Over supper we talked of Hadassah's studies – she was learning Latin, of all things in this day and age, but Calvin Academy was a private school and hadn't followed the downward trend of public education. Her current assignment was translating a portion of the Vulgate Bible, the Latin version that Jerome had prepared and which to this day serves as the basis for Catholic translations. She'd chosen a portion of the book of Romans, and discoursed – not too learnedly, much to my relief – on her progress.
"I don't suppose you could study an easier work, could you?" I asked. I'm competent in Greek and Hebrew, but Latin is beyond me.
"We could have, but we decided to try the Bible. Mr. Contreras gave us the choice and seemed happy when that's what it was. And now I think we're all too worried about hurting his feelings to change our minds." She smiled – though it did seem to me that it was less of a brilliant smile than usual.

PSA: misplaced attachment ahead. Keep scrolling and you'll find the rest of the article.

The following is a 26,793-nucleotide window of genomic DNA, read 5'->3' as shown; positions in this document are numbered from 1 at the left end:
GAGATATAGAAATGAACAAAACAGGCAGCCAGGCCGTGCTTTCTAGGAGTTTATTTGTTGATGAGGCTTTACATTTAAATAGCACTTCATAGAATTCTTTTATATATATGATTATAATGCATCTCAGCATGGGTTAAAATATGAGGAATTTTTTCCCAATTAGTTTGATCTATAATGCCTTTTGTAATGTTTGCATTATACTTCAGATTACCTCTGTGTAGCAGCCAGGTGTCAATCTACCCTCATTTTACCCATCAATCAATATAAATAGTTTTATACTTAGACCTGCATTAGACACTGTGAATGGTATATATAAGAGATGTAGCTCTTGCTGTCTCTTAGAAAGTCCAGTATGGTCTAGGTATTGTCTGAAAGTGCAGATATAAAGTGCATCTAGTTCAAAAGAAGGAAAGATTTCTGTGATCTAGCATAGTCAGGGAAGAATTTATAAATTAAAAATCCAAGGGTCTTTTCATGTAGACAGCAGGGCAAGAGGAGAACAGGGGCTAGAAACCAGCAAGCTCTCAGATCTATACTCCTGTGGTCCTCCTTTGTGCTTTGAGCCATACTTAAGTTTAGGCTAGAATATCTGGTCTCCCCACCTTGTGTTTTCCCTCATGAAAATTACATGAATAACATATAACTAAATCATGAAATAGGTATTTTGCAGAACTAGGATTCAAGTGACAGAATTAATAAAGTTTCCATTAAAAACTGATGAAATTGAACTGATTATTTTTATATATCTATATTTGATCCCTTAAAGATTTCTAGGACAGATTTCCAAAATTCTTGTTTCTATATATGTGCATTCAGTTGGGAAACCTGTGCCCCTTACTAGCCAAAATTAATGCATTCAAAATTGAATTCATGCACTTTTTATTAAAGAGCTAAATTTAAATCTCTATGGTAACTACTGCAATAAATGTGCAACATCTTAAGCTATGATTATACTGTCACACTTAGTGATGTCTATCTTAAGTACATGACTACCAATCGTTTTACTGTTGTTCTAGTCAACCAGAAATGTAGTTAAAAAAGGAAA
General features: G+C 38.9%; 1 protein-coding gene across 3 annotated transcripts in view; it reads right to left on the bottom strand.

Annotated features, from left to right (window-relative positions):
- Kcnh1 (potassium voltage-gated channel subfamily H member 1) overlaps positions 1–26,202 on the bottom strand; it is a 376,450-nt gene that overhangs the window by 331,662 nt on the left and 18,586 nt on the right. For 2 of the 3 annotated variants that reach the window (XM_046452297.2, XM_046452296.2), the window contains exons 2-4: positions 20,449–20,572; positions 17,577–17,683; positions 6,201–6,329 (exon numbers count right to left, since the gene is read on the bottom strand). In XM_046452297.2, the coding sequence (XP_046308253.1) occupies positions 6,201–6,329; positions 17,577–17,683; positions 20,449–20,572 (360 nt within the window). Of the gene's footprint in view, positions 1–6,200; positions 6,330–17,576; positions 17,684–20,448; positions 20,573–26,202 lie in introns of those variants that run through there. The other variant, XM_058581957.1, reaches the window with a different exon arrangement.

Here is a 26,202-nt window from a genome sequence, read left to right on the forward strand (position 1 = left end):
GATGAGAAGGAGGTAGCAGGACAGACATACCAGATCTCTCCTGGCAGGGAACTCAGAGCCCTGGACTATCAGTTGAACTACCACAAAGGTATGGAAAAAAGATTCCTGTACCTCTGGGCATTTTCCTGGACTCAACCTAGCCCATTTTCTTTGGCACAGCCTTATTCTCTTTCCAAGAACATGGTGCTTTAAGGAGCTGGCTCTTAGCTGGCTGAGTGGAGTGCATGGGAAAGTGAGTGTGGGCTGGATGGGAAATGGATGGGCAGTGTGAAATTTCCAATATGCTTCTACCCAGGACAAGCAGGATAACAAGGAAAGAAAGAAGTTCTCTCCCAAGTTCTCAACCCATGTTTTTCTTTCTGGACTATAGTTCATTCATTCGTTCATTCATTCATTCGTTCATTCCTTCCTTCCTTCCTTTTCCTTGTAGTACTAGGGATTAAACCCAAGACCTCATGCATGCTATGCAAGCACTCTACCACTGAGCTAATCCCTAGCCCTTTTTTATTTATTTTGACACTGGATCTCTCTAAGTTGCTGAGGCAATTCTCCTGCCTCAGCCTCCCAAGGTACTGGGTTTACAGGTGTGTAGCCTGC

"You're stuck with it then," Gill put in.
"Exactly, Mom. But I'll manage. People my age once learned Latin so well that they could speak it in conversation, and I'm not about to say I'm stupider than they were."
"Nor are you a medieval scholar," Gill replied.
"And for that I truly thank God," Hadassah said. "In a way I think those who had an education back then were better educated than educated people today, but I have no desire to live in filth and constant war." Under Gill's tutelage, and the high quality of the education she was receiving at school, Hadassah routinely spoke better English than many college graduates. Calvin Academy teaches Latin, yes, but it also insists that all its students learn proper English, and good manners, and respect for others, and such things that public schools sometimes seem to teach against.